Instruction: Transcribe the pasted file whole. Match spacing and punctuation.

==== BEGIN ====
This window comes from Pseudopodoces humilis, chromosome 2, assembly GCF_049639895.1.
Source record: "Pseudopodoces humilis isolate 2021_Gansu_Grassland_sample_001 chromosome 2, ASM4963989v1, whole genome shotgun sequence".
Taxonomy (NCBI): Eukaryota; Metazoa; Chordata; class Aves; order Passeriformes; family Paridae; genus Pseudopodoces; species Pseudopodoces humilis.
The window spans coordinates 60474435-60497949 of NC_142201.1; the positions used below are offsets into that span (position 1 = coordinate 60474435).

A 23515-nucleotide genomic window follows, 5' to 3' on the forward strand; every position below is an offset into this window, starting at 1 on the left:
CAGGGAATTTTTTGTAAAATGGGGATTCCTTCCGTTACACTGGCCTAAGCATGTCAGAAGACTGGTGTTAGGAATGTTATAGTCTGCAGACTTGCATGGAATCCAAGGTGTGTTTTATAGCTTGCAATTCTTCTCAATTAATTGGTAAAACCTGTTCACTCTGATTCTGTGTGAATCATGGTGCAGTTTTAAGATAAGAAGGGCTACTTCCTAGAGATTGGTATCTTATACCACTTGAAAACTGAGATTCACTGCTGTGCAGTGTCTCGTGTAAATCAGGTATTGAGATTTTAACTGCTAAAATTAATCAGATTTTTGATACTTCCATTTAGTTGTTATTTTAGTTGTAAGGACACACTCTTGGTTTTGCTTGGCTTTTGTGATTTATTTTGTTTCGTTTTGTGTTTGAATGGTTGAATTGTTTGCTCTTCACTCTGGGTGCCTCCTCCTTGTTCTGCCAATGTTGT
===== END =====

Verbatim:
This window comes from Pseudopodoces humilis, chromosome 2, assembly GCF_049639895.1.
Source record: "Pseudopodoces humilis isolate 2021_Gansu_Grassland_sample_001 chromosome 2, ASM4963989v1, whole genome shotgun sequence".
Taxonomy (NCBI): Eukaryota; Metazoa; Chordata; class Aves; order Passeriformes; family Paridae; genus Pseudopodoces; species Pseudopodoces humilis.
The window spans coordinates 60474435-60497949 of NC_142201.1; the positions used below are offsets into that span (position 1 = coordinate 60474435).

A 23515-nucleotide genomic window follows, 5' to 3' on the forward strand; every position below is an offset into this window, starting at 1 on the left:
CAGGGAATTTTTTGTAAAATGGGGATTCCTTCCGTTACACTGGCCTAAGCATGTCAGAAGACTGGTGTTAGGAATGTTATAGTCTGCAGACTTGCATGGAATCCAAGGTGTGTTTTATAGCTTGCAATTCTTCTCAATTAATTGGTAAAACCTGTTCACTCTGATTCTGTGTGAATCATGGTGCAGTTTTAAGATAAGAAGGGCTACTTCCTAGAGATTGGTATCTTATACCACTTGAAAACTGAGATTCACTGCTGTGCAGTGTCTCGTGTAAATCAGGTATTGAGATTTTAACTGCTAAAATTAATCAGATTTTTGATACTTCCATTTAGTTGTTATTTTAGTTGTAAGGACACACTCTTGGTTTTGCTTGGCTTTTGTGATTTATTTTGTTTCGTTTTGTGTTTGAATGGTTGAATTGTTTGCTCTTCACTCTGGGTGCCTCCTCCTTGTTCTGCCAATGTTGT